Judge orders UPS not to discriminate against deaf drivers
An Associated Press article was prominent in some USA media outlets as follows:
UPS violates anti-discrimination laws by barring the deaf and hearing impaired from driving parcel delivery trucks, a federal judge ruled Thursday. US District Judge Thelton Henderson said the Atlanta-based company’s practices breach the Americans with Disabilities Act (ADA), and ordered the service to change its policies within 30 days.
In a class-action case here representing as many as 1,000 would-be drivers, Henderson said those with poor hearing should ‘be given the same opportunities that a hearing applicant would be given to show that they can perform the job of package-car driver safely and effectively.’
The company said it was considering appealing.
“For us, the bottom line: It’s a public safety isue,” UPS spokeswoman Peggy Gardner said. “It’s not a discrimination issue. I can’t emphasize that enough.”
UPS’ deaf-need-not-apply policy?
Oakland-based Disability Rights Advocates represented the current and former employees who were passed over for the driving positions, and others who acquiesced to what the right’s group called UPS’s ‘deaf-need-not-apply’ policy.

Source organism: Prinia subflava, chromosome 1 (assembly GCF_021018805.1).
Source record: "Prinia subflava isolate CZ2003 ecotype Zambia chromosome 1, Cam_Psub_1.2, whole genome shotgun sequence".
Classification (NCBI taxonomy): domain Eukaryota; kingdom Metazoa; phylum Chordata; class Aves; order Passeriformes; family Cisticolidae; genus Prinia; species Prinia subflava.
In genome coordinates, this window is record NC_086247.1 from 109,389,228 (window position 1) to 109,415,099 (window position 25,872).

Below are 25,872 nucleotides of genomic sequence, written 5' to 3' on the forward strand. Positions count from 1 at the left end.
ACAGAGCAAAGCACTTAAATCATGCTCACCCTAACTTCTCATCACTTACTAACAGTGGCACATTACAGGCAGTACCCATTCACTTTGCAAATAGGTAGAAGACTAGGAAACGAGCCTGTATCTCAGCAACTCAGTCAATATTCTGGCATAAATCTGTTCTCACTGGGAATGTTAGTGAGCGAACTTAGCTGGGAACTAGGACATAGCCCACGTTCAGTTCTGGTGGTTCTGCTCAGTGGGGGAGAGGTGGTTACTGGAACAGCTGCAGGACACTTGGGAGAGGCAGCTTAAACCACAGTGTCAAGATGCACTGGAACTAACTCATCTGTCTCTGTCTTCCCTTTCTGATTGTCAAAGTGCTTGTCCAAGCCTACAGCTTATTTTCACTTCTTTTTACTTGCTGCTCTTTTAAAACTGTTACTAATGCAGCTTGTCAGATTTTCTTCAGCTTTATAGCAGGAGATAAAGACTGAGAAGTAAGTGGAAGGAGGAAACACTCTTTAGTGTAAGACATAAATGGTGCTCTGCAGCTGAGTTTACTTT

Deaf can’t drive trucks weighing less than 10,000 pounds?
The dispute centered on UPS’s custom of denying hearing impaired workers jobs operating delivery trucks weighing less than 10,000 pounds.
USA federal rules for trucks weighing more than 10,000 pounds
Federal rules demand that trucks exceeding 10,000 pounds be staffed by those meeting certain vision and hearing requirements, and demands those drivers become certified. But the government leaves it up to companies to decide which drivers are qualified to operate lighter vehicles.
US Postal Service and Federal Express policies
The U.S. Postal Service and Federal Express allow some deaf drivers to operate delivery vehicles under 10,000 pounds.
Caroline Jacobs, an attorney for the plaintiffs, said the decision was a good day for the disabled and her clients.
“Many won’t need any accommodations to become drivers, ” she said.
Among the named plaintiffs, Babranti Oloyede, has been a truck loader in Oakland for 13 years and has been denied a promotion to driver. “It was a deaf-need-not-apply situation for him,” Jacobs said.
Oloyede was not immediately available for comment.
Other agreements in the UPS settlement
Last year, under a $10 million settlement in the same case, UPS agreed to track promotions and ensure that hearing impaired employees and job applicants have access to certified interpreters. The company also agreed to provide text telephones and vibrating pagers to alert hearing impaired employees to emergency evacuations.
The settlement resolved all issues in the five-year-old case except the driver dispute.
The case is Bates v. UPS, 99-2216.
Taken from the San Jose Mercury News, San Jose, CA, USA October 21, 2004